Dietary Customs of Buddhism

Quinn Meurer B1 B3

Overview of Buddhist Dietary Customs

Like in many other religions, food in Buddhism, is somewhat related to religion. Buddhist dietary laws are based around the five precepts, moral laws that all Buddhists live by. Even though only Buddhist monks and nuns follow Buddhist dietary rules to their core, ordinary Buddhists can follow the rules lightly also. The First precept is to refrain from harming any other living being. This means that Buddhists should be vegetarian, in order to avoid killing animals for food. The fifth precept is to refrain from using intoxicants. This mean that some strict observers of Buddhism do not eat flavorful food because it is similar to intoxicants. Some buddhists believe that food is only for nourishment and not for enjoyment. According to the fifth precept mixing food is encouraged also. Mixing food also mixes their flavors, so it is thought of just as food rather than thought about as a source of pleasure. The second precept is not to take what hasn't been given, and give freely. This means that in some countries giving food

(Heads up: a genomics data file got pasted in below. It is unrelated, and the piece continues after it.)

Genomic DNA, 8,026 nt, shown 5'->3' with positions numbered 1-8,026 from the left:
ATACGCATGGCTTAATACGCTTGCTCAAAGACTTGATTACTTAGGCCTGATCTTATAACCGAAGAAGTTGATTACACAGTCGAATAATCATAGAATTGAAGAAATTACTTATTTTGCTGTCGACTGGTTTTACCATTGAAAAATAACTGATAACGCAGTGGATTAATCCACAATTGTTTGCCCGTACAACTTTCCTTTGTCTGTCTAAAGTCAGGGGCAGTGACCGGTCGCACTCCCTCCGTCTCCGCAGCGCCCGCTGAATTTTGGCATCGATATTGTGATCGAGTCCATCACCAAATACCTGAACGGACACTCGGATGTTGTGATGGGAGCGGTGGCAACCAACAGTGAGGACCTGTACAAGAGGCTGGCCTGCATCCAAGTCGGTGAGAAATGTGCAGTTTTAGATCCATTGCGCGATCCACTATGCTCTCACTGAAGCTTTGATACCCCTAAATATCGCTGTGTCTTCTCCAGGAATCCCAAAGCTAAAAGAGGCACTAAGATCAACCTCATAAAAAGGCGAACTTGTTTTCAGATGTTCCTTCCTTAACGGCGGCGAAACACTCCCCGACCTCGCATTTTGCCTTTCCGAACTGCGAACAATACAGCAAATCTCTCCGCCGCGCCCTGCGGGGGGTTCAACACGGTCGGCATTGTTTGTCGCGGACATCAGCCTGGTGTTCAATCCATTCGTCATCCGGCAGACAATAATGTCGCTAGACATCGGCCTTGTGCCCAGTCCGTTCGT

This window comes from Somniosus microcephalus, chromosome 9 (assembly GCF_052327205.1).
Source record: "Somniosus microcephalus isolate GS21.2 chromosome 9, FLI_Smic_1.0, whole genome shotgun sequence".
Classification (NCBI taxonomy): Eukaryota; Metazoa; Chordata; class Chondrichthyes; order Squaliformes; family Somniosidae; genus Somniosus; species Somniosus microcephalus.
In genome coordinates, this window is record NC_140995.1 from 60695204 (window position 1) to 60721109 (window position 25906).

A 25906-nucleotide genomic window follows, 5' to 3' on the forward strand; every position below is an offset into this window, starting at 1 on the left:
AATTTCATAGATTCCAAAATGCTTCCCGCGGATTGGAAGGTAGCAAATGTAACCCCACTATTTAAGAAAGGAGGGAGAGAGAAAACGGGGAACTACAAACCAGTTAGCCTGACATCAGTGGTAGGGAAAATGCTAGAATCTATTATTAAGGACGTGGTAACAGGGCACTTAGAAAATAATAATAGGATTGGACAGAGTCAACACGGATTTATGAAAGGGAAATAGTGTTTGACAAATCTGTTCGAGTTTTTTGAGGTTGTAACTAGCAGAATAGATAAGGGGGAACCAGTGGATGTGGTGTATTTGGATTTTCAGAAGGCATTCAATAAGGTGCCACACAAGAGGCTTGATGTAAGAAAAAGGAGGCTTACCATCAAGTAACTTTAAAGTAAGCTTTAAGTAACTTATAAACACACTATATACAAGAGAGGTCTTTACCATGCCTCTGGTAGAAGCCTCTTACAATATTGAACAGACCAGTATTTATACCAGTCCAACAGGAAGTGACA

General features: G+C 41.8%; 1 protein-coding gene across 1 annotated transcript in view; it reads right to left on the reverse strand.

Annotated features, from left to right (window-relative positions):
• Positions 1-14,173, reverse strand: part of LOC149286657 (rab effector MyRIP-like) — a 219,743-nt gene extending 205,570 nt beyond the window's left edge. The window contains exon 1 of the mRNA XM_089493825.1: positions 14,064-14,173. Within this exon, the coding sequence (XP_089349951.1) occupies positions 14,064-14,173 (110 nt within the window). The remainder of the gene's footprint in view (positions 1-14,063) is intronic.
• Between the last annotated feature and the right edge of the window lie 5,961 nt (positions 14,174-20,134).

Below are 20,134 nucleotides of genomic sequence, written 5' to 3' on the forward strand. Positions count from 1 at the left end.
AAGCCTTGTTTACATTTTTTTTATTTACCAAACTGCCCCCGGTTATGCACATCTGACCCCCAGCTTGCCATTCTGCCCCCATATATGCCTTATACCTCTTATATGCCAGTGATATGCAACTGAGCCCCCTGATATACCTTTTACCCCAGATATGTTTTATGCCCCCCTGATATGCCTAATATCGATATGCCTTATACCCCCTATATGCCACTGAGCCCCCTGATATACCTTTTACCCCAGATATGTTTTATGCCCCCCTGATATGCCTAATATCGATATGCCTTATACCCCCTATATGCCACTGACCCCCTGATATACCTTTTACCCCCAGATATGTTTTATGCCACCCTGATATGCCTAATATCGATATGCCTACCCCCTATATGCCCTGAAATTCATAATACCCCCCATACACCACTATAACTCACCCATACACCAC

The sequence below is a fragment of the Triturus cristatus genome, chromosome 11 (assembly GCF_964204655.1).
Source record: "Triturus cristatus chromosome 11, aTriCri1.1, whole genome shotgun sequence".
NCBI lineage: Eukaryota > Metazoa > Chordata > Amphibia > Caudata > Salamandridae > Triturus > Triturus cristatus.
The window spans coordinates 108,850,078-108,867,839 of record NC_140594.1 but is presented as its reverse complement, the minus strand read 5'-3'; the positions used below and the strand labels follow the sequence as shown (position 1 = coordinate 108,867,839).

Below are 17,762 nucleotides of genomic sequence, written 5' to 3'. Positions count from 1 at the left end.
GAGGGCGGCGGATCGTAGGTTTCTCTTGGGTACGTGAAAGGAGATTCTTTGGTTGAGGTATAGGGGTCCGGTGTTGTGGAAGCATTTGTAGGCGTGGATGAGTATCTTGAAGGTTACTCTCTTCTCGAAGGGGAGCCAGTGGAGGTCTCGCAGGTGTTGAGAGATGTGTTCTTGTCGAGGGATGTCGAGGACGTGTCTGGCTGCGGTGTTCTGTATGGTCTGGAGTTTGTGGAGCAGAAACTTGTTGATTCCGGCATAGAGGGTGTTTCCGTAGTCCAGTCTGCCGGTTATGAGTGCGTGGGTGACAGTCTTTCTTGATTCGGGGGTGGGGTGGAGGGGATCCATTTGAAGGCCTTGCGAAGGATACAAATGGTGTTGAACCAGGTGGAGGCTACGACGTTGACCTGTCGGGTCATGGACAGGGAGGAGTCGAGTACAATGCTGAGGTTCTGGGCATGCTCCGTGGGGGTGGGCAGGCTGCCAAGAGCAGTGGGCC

to Buddhist monks is encouraged, but even giving to food pantries help.